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After 33 Years, Uranium Riches Finally in Sight for Cameco at Cigar Lake

Sep 2, 2014

Although Cameco's Cigar Lake looks good now, the uranium mine faced decades of problems before finding an innovative solution that allowed it to access the deposit.

Stepping out of the shaft and into the underground workings at Cigar Lake, it is hard to believe that anything ever went wrong here. The Northern Saskatchewan mine looks pristine and ready to go. A massive jet boring system 480 metres below the surface has begun extracting uranium ore from the deposit by pumping water upward at supersonic speed. Other tunnels are filled with a dizzying network of storage, piping and processing infrastructure to handle the incredibly rich ore and deal with the incredibly poor ground conditions.
 
Along with the nearby McArthur River mine, this is easily the richest uranium operation in the world, with grades that are more than 100 times the world average. In terms of complexity, it’s roughly a million times the world average. It took 33 years of work to move Cigar Lake from discovery to production. The very fact it exists is a credit to human technology and engineering.
 
But until recently, it didn’t feel like such a triumph. When a crew tried to step out of that same underground shaft in February 2010, they could barely take a step.
 
“They found a metre of mud right through the mine. Just complete mud,” recalls Tim Gitzel, the chief executive of Cameco Corp., which built the mine and owns half of it. “They couldn’t even get the cage down because there was so much mud.”
 
The crew was the first one to enter the mine after a devastating flood in 2008, that that came on the heels of one in 2006. The two disasters cast a black cloud over Cameco and made a lot of people wonder if the Saskatoon-based company could ever get this mine working properly.
 
Recovering from those floods was a monumental task, and a lot of the credit has gone to Mr. Gitzel, who joined Cameco in 2007 and helped the company get its eye on the ball after numerous operational failures.

He is quick to defer credit to his employees: “A lot of them are good Saskatchewan farm people who don’t take no for an answer,” he says. “They came up with some of the most innovative solutions to stop the water flow that I’ve ever seen.”
 
Cigar Lake, named after the cigar-shaped water body it borders, was discovered in 1981 by geologists working for France’s Areva SA, which is a minority owner in the mine. A corporation was set up to develop the project in 1985, and the early 1990s were spent trying to figure out how to extract the uranium.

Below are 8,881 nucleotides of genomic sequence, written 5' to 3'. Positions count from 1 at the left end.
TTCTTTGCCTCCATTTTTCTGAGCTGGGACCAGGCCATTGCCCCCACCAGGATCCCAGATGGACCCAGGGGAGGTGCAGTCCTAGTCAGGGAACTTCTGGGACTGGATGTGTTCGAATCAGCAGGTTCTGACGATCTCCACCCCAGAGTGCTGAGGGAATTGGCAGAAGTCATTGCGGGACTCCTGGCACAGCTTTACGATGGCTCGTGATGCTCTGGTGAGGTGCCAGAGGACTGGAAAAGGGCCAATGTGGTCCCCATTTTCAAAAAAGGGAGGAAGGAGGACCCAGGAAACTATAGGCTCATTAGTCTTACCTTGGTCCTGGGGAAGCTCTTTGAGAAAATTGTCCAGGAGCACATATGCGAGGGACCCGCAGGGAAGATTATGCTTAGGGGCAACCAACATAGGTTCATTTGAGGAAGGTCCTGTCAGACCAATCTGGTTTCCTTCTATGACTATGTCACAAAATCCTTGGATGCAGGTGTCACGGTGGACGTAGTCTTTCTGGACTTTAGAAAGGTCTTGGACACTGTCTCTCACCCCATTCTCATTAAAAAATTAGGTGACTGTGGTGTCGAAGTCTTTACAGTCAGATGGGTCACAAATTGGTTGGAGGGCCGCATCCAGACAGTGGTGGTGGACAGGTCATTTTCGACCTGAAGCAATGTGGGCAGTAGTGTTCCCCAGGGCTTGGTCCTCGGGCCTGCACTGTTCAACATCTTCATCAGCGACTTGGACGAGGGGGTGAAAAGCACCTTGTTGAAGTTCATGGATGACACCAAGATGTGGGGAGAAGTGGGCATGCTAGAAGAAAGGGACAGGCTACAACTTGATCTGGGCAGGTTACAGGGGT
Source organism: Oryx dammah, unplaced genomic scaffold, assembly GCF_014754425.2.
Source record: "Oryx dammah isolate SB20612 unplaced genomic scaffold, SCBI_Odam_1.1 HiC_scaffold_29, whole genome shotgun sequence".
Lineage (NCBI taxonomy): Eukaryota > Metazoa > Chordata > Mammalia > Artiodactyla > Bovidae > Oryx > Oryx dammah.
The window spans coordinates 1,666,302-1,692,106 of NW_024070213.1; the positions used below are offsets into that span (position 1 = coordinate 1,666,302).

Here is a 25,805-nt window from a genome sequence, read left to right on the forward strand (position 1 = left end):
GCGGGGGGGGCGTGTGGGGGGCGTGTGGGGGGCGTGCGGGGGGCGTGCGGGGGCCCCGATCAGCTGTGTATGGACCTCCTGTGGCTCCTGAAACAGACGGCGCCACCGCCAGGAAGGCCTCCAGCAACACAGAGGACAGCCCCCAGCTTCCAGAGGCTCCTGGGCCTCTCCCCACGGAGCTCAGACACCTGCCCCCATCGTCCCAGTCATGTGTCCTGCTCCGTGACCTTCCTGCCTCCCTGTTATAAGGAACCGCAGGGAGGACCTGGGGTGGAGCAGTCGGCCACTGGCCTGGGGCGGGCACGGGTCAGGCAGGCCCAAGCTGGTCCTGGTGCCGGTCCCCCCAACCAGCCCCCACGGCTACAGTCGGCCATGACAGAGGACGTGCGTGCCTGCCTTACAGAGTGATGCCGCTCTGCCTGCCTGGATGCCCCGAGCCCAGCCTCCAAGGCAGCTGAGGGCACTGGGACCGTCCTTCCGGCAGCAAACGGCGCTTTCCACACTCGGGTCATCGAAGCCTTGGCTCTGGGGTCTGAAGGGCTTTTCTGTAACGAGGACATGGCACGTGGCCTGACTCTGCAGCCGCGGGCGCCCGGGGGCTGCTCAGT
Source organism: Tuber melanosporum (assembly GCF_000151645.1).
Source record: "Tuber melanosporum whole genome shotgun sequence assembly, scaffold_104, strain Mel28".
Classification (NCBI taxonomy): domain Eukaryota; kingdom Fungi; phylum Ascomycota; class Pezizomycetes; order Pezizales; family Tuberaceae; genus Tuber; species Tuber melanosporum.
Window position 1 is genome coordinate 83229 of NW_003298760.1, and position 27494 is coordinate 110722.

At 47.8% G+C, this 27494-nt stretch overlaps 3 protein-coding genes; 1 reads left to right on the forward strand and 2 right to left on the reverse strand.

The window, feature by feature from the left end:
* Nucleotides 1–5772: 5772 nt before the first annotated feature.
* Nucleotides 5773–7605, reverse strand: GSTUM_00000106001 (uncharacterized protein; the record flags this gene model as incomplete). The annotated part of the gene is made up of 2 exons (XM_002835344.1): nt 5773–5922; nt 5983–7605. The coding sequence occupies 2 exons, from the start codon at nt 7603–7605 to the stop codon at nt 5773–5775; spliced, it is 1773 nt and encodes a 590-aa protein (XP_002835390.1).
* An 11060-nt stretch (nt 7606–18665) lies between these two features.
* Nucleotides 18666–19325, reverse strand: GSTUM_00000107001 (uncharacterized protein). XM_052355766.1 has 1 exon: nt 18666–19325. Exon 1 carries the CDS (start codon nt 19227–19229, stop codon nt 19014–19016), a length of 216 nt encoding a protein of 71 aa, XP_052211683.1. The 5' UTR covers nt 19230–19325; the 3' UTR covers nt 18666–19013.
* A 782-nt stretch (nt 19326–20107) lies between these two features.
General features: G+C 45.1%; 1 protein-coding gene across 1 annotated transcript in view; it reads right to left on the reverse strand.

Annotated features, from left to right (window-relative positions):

Even then, the companies knew they had a problem because the ground conditions were so terrible. The ore body, which is roughly 450 metres deep, is overlaid with highly unstable sandstone.
 
“The sandstone is very fractured rock and completely saturated with water,” says Vincent Martin, head of Areva’s Canadian unit. “In some ways, mining in that is like being in a submarine at 450 metres depth.”


Underground infrasturctue at Cameco's Cigar Lake uranium mine.

The companies realized the only way to safely mine the deposit was to go under it and drill upward. After studying a few options, they settled on an innovative process called “jet boring,” which they finally implemented more than 20 years later.
 
Miners spend about a year freezing the rock with ultra-cold brine. Then they bore through the rock from below using high-pressure jets of water that move at 1,600 kilometres an hour through a nozzle. The water flow is powered by four pumps using 800 horsepower each, or the equivalent of about six semi tractors, Cameco says.
 
A slurry of uranium ore and water is flushed down into the tunnel from the ore body above, where more water is added before everything is pumped into storage tanks. The ore is then broken down in an underground mill and transferred to a thickener. Finally, it is pumped to the surface and shipped to the nearby McClean Lake mill for processing.
 
Cigar Lake was on the back burner throughout the 1990s when the uranium market was weak, but began construction in 2005. Cameco was very confident about development, figuring it could get the whole thing up and running by mid-2007.